Yesterday the Songbird Dev’s announced that they will no longer be developing Songbird for Linux. Not being heavy on music being played from my dusty iPod, I’ve never really explored Songbird much. I did know that it was very popular as the go to software as an iTunes replacement in the Linux world. You can also tell that from most of the comments in their blog posting most others felt the same way.
I think we’re all wondering, “Why did they stop developing for Linux but Kept Mac support?”. Why continue to develop a iTunes replacement on the two operating systems that run iTunes natively?
My guess is that if you are going to buy a Mac, you’re going to use iTunes and nothing else. You just spent a couple extra thousand more for that Genius bar support, so why would you throw that way for Songbird? Granted this doesn’t apply to all, but I would guess most.
Windows, windows, windows. There are so many options, only a few being worth while though. One that comes to mind is, MediaMonkey. Probably the best feature it has that Songbird has yet to implement is CD-Burning/Ripping.
So Songbird, whats the deal? Windows already has enough options as is and Mac just doesn’t need your software. My first reaction to seeing this news was, “Most of your help came from the Linux Comunity.” So I went on over to their bugzilla page and ran a few reports. I first ran query’s instead of reports and found that I got different numbers for the results and I’m not sure why. So the first portion is what I ran individually in searching for bugs. The table below that is supposed to be the “Report” version of it.
Links I used to create this reports:
- Advanced Query – Running each report per OS individually at a time.
- Reports – Same options above but with graph’s. It Allowed me to select all options at once to see them all together as a comparison.
- 1187 Bug Reports.
- 282 Fixed
- 76 Invalid
- 46 Wont Fix
- 299 Duplicates
- 313 Works For Me
- 56 Enhancements
- 3996 Bug Reports
- 1262 Fixed
- 251 Invalid
- 135 Wont Fix
- 806 Duplicate
- 901 Works For Me
- 196 Enhancements
- 962 Bug Reports
- 325 Fixed
- 46 Invalid
- 35 Wont Fix
- 173 Duplicates
- 240 Works For Me
- 38 Enhancements
Report version of everything in a table
|Windows (All)||Windows (XP)||Windows (Vista)||Windows (7)||Mac OS X (All)||Mac OS X Tiger (10.4.x)||Mac OS X Leopard (10.5.x)||Mac OS X Snow Leopard (10.6.*)||Linux (All)||Linux (i686)||Linux (x86_64)||Other / Unsupported||N/A||Total|
To get the Advanced Query results I selected the following:
- Product: Songbird
- OS: All OS options Per OS. IE: Windows(all)/(XP)/(VISTA)/(7). “ALL” Does not include all from what I could tell but is away to fill the void of anything windows that is not supported but may work, IE: Windows 2000.
- Bugs – Blocker, Critical, Major, Minor
- Enhancements, only selected Enhancements. No resolutions were slected.
- Resolutions – Selected on at a time with the “Bugs” severity selections
To get the Report results I selected the following:
- Product: Songbird
- OS: Everything but the “ALL” Option.
- Severity: blocker, critical, major, minor
- Resolution: fixed, invalid, wontfix, duplicate, worksforme
- Vertical Axis: Resolution
- Plot Data Sets: Stacked
- Multiple Images: None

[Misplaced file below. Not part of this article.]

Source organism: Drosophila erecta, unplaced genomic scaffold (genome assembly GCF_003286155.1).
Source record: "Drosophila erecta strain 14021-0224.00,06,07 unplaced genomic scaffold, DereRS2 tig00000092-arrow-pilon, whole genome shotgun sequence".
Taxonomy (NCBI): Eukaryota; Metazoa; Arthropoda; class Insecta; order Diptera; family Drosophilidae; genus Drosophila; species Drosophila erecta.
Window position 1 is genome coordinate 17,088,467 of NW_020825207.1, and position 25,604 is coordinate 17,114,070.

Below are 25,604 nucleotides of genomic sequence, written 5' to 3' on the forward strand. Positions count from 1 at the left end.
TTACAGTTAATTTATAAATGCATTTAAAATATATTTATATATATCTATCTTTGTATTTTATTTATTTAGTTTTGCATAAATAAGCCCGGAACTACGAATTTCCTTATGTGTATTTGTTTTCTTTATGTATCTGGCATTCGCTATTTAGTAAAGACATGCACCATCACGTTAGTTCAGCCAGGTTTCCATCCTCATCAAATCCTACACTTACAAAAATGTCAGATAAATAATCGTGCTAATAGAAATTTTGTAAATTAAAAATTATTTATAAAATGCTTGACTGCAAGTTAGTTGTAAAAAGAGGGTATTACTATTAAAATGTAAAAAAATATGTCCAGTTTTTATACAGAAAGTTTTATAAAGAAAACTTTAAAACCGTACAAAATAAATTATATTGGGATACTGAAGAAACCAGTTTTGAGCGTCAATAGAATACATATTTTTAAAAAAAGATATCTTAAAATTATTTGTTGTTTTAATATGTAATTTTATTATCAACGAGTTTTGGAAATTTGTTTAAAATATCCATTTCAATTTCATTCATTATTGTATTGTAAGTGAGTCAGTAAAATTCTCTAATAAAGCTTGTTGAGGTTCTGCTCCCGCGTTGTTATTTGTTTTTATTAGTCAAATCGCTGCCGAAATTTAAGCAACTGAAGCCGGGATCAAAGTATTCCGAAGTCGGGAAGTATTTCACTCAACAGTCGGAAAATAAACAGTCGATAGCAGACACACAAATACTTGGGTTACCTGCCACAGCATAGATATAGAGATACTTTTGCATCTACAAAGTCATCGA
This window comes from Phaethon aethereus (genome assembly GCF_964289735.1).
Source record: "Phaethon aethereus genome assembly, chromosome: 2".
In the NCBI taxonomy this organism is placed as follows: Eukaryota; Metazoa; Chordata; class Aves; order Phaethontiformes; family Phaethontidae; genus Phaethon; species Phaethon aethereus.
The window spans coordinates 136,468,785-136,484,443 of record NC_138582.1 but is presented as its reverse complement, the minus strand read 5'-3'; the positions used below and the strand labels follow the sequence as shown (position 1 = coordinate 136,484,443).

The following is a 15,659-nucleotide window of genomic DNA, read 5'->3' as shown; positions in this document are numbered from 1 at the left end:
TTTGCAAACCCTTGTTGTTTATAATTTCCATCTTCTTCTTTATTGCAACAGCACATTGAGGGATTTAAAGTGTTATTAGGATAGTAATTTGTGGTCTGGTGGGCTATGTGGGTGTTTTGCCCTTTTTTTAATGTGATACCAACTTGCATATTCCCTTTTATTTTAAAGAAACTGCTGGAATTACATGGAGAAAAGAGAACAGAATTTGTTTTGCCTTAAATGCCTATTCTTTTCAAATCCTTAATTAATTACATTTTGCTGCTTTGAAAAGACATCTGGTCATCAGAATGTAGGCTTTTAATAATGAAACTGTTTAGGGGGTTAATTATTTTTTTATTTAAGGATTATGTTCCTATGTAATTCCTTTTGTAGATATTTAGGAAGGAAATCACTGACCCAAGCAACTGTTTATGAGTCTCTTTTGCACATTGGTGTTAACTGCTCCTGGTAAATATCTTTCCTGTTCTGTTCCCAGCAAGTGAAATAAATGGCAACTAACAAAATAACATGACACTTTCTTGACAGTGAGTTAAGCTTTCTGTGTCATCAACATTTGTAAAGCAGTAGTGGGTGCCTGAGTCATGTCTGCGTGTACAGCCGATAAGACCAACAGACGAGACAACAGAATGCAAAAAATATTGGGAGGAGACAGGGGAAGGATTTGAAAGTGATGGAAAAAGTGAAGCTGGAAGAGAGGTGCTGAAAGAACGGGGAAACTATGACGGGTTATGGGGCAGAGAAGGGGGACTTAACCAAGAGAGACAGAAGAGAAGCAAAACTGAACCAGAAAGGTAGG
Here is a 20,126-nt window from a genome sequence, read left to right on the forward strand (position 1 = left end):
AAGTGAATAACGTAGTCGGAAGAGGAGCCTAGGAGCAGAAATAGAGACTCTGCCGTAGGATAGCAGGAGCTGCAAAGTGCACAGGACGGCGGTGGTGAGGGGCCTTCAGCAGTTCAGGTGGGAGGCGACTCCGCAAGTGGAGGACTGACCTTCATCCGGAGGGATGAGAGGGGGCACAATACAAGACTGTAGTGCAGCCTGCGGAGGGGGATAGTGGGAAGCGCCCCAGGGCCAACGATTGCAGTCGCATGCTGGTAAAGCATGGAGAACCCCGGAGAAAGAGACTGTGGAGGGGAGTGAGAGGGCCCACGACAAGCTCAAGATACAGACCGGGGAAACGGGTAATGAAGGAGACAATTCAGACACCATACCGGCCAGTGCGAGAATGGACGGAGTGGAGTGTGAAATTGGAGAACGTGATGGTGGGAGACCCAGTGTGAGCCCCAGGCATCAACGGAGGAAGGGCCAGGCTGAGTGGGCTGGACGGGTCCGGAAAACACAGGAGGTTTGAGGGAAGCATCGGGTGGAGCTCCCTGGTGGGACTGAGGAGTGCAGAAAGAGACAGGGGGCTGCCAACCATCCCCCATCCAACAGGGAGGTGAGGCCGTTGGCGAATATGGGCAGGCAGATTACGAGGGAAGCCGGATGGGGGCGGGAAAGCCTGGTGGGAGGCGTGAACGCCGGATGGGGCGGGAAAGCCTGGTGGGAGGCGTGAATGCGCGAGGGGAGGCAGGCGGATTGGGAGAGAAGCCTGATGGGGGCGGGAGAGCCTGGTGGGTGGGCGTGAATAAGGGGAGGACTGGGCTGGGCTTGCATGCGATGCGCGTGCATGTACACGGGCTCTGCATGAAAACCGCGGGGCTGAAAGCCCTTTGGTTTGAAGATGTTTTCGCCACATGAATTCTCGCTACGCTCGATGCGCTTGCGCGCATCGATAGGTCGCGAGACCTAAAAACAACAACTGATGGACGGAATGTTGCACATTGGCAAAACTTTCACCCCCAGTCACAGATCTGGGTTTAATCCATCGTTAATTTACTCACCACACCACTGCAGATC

- Horizontal Axis: OS
- Vertical Labels: Check Marked
I ran all the query’s and reports within the hour, so I would have figured that the numbers would be the same when trying to compare the two but it’s also possible that bug reports were fixed and/or reported during this time to cause the differences. I took the results for INVALID, WONTFIX, DUPLICATE and WORKSFORME and added them all up together per OS. These resolutions seemed to me to be the “time wasters” for the developers to have to look at and deal with due to most users jumping the gun on filing what they thing is a bug report. I did the same thing for FIXED and TOTALS, then did a little math to get the following percentages(I used the Report Values).
- Fixed: 37.6%
- Wasted Time: 62.3%
- Fixed: 27.7%
- Wasted Time: 72.2%
- Fixed: 40.1%
- Wasted Time: 61%
Enhancement requests were an over all 5% for all OS’s.
As you can see, the percentages for Linux and Mac don’t add up right. Could be a mistake on my part, bugzilla or just catching certain results before and then after a time of a bug submission or fix. I don’t claim to have done this perfectly, I just wanted to see if I could find out the “why” Linux was dropped, and I think I have. Mac seems to be more supported when looking at these numbers since they had the highest percentage of bugs fixed. Linux is only about 10% less than windows but as you can see out of everything that was submitted only 27.7% got the attention of the dev’s to be fixed.
It appears that a good bunch of bug reporting came from every single OS. Windows had the most bugs filed while Linux and Mac were fairly close into their totals. More wasted time to filter out bugs or user error seems to have come more from the Linux end than Windows or Mac. Now “Wasted Time” wasn’t all necessarily time wasted by the developers. The “Fixed” bugs percentage isn’t the percentage of what they’ve chosen to fix but the overall percentage they HAVE fixed against the full TOTAL of submissions.
In my opinion, regardless of all this information, I still think it is a mistake for them to drop Linux. Something else smells of funk as to really why they’re dropping it because it’s not going to save them that much time. If they want time saved, drop Windows support. But I wouldn’t agree with that either. Users of the Linux community can only hope that someone takes it, forks it and in the end make it everything Songbird wasn’t. In the mean time, there are a plethora of alternatives for Linux users. Maybe with Songbird gone, you will start to use that application that just didn’t cut it again and with your help of filing bug/enhancement’s to them, it will become what you want.
What are your thoughts?